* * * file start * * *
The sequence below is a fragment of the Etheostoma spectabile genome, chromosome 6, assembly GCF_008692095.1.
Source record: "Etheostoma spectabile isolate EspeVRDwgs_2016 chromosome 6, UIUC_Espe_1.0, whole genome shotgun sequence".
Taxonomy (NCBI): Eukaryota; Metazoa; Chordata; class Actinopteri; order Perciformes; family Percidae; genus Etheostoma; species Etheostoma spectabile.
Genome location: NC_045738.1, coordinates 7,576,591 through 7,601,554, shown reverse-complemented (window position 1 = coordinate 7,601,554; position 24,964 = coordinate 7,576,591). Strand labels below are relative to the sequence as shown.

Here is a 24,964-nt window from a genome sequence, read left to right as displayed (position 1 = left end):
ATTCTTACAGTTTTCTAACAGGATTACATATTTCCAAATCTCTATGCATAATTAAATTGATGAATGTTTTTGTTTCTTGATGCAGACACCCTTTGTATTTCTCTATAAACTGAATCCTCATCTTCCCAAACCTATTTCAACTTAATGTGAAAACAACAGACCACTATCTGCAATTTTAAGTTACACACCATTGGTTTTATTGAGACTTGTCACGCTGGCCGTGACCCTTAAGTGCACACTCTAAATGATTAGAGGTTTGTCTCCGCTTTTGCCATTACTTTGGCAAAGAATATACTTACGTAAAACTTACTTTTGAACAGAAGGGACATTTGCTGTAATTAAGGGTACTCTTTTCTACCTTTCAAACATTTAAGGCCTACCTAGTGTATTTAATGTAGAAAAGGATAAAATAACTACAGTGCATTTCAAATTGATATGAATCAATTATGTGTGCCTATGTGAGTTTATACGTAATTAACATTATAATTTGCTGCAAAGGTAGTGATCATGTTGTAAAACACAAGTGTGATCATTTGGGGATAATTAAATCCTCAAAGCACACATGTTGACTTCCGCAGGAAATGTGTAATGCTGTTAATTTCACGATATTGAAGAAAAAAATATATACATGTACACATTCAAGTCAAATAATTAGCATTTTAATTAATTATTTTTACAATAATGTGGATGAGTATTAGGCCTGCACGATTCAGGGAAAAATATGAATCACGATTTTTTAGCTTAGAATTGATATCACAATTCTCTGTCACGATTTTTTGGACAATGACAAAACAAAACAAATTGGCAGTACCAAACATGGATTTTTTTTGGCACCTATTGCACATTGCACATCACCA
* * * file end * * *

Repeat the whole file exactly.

The sequence below is a fragment of the Etheostoma spectabile genome, chromosome 6, assembly GCF_008692095.1.
Source record: "Etheostoma spectabile isolate EspeVRDwgs_2016 chromosome 6, UIUC_Espe_1.0, whole genome shotgun sequence".
Taxonomy (NCBI): Eukaryota; Metazoa; Chordata; class Actinopteri; order Perciformes; family Percidae; genus Etheostoma; species Etheostoma spectabile.
Genome location: NC_045738.1, coordinates 7,576,591 through 7,601,554, shown reverse-complemented (window position 1 = coordinate 7,601,554; position 24,964 = coordinate 7,576,591). Strand labels below are relative to the sequence as shown.

Here is a 24,964-nt window from a genome sequence, read left to right as displayed (position 1 = left end):
ATTCTTACAGTTTTCTAACAGGATTACATATTTCCAAATCTCTATGCATAATTAAATTGATGAATGTTTTTGTTTCTTGATGCAGACACCCTTTGTATTTCTCTATAAACTGAATCCTCATCTTCCCAAACCTATTTCAACTTAATGTGAAAACAACAGACCACTATCTGCAATTTTAAGTTACACACCATTGGTTTTATTGAGACTTGTCACGCTGGCCGTGACCCTTAAGTGCACACTCTAAATGATTAGAGGTTTGTCTCCGCTTTTGCCATTACTTTGGCAAAGAATATACTTACGTAAAACTTACTTTTGAACAGAAGGGACATTTGCTGTAATTAAGGGTACTCTTTTCTACCTTTCAAACATTTAAGGCCTACCTAGTGTATTTAATGTAGAAAAGGATAAAATAACTACAGTGCATTTCAAATTGATATGAATCAATTATGTGTGCCTATGTGAGTTTATACGTAATTAACATTATAATTTGCTGCAAAGGTAGTGATCATGTTGTAAAACACAAGTGTGATCATTTGGGGATAATTAAATCCTCAAAGCACACATGTTGACTTCCGCAGGAAATGTGTAATGCTGTTAATTTCACGATATTGAAGAAAAAAATATATACATGTACACATTCAAGTCAAATAATTAGCATTTTAATTAATTATTTTTACAATAATGTGGATGAGTATTAGGCCTGCACGATTCAGGGAAAAATATGAATCACGATTTTTTAGCTTAGAATTGATATCACAATTCTCTGTCACGATTTTTTGGACAATGACAAAACAAAACAAATTGGCAGTACCAAACATGGATTTTTTTTGGCACCTATTGCACATTGCACATCACCA